The Godfather Chronicler: Gay Talese on Trust

Readers of this blog know that we often write about Intimacy in a business context. And two of the three elements which make up that invaluable quality are empathy and discretion: creating a cocoon of safety in which another person can talk to us.

I have never heard a more poetic description of this than the one from Gay Talese in “A Writer’s Life”:

“I learned [from my mother] … to listen with patience and care, and never to interrupt even when people were having great difficulty in explaining themselves, for during such halting and imprecise moments … people are very revealing—what they hesitate to talk about can tell much about them…

I have also overheard many people discussing candidly with my mother what they had earlier avoided—a reaction that I think had less to do with her inquiring nature or sensitively posed questions than with their gradual acceptance of her as a trustworthy individual in whom they could confide.”

Lovely words: “…to listen with patience and care.” If we can do even this simple yet powerful thing in all of our business conversations, we’ve accomplished something nearly miraculous.

We’ve shown respect and empathy.

We’ve allowed another person to reveal something troublesome or difficult or embarrassing, and gently received their secrets.

And we’ve taken steps to becoming, like Talese’s mother, “a trustworthy individual in whom they could confide.”

Listening is indeed a gift, not a tactic, and let us give this gift with patience and care.

Top Trust Myths: 1 of 2: Trust Takes Time

Trust takes a long time to build, and only a few moments to be destroyed.

That has to be one of the great trust platitudes. In fact, it literally is: there’s a website that ranks the most popular trust quotes, and essentially that quote is number 3 (numbers one and two are inexplicably complex).

Many truisms are in fact true; that’s how they came to be truisms. But some are not; and this is an example.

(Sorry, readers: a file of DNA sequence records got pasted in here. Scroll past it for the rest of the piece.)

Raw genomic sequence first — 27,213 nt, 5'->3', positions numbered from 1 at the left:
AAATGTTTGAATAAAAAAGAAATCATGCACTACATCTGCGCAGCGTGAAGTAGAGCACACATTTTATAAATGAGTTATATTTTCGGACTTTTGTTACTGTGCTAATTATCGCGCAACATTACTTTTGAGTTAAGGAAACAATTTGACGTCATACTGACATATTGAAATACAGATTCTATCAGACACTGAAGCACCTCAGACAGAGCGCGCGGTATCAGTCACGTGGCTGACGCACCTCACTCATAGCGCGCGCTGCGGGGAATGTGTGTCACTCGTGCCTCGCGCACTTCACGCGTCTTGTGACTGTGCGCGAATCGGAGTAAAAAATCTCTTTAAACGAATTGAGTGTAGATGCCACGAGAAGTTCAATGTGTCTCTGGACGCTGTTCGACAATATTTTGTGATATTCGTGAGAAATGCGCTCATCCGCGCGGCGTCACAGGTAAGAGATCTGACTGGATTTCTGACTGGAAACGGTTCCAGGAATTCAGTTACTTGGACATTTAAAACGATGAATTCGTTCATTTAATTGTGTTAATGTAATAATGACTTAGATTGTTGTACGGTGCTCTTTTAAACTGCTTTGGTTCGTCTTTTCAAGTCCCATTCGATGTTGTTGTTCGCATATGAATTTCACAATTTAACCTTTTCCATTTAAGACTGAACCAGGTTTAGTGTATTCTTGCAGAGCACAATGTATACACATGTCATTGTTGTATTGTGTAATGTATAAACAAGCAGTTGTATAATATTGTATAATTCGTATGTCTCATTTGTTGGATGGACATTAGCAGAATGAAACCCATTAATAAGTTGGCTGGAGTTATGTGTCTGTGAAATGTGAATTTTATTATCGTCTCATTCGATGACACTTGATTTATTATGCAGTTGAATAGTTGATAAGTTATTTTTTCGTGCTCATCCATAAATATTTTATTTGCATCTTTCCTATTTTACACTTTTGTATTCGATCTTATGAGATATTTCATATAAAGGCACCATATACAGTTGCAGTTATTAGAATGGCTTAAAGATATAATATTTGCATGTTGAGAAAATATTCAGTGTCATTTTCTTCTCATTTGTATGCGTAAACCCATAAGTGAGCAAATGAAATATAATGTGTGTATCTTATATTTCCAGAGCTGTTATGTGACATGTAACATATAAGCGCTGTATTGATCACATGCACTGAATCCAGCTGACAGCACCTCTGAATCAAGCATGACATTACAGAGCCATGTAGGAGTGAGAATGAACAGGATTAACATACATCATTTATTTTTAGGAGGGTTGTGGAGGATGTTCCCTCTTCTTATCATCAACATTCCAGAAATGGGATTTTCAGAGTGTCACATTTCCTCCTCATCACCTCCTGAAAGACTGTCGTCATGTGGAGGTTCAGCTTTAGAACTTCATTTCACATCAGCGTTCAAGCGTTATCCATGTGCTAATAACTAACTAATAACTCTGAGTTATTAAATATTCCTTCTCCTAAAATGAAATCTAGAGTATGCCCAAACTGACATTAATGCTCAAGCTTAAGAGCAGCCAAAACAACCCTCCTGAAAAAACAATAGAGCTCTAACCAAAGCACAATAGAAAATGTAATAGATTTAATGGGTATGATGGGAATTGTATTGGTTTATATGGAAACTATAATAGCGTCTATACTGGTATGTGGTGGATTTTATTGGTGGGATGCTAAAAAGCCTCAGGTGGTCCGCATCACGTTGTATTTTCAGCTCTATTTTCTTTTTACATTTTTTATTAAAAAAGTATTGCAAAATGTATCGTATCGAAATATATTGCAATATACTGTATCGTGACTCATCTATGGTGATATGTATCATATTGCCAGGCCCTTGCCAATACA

Trust Takes a Long Time to Build? Not necessarily, in fact frequently not. That’s what I want to talk about today.

Trust Takes Only a Few Moments to Be Destroyed? Even less true. That’s what I’ll talk about next.

Trust Takes Time: Not.

“At once my mind was made up. I knew I could trust this young man implicitly,” goes a tale of petty larceny from the web. Researchers tell us that the propensity to trust can be increased or decreased simply by chemicals; increased by Oxytocin, decreased by testosterone. Neither takes long to administer.

How about trustworthiness? Think about the symbolism that goes on when you enter your physician’s office: the white coat, the stethoscope, the faint odor of something (I always assume ether, which probably went out with Sherlock Holmes), the degree on the wall. How long does that take? Not long.

“I trusted him instantly,” says Emma-Jane Corser of her husband, whom she met online. She’s not alone. This is profoundly common human behavior; we all make split-second decisions based on a variety of factors, few of which boil down to the kind of analytically-based routine we like to think of ourselves as following.

Peter Tingling and Michael Brydon write incisively in Sloan Management Review about “evidence-based decision-making” and “decision-based evidence making.” Jeffrey Gitomer says, “People buy with their hearts, and rationalize it with their brains.” Trust is hardly the only kind of decision we make quickly.

What Kind of Trust Takes Time?

Of course, platitudes don’t achieve that status out of thin air. There’s usually something to them, and of course there’s something here too. In the Trust Equation, one of the factors is reliability (the others are credibility, intimacy, and an other-orientation). Reliability is the only factor that requires the passage of time to be evaluated.

Think of all the ways we link trustworthiness to time. She walks the talk. He does what he says he’ll do. She’s never let me down. He’s always been there for me. If she says she’ll do it, you can take it to the bank. And so forth.

Finally, there’s what the social scientists and trust academics call “generalized” trust—the propensity to believe well of the motives of strangers, and to be generally optimistic about the future. That one, it turns out, takes ages to turn around—negatively or positively. As Dr. Eric Uslaner points out, generalized trust is pretty much installed with mother’s milk.

So: does trust take time or not? Clearly, this is one of those cases where the right answer is, “it depends.” And what it depends on is the type of trust we’re talking about.

Does it take a long time to be seen as trustworthy? Let’s break it down:

Type of Trust Takes Time?


Credibility Not much

Reliability Yes, by definition

Intimacy Not necessarily; usually pretty clear pretty quickly

Other-focus Not necessarily; usually pretty clear pretty quickly

Propensity to trust

In institutions Shifts over a few years

In specific people Not much time

Generalized trust A long time—typically from birth

Next Post, Trust Myth #2: Trust is lost very quickly.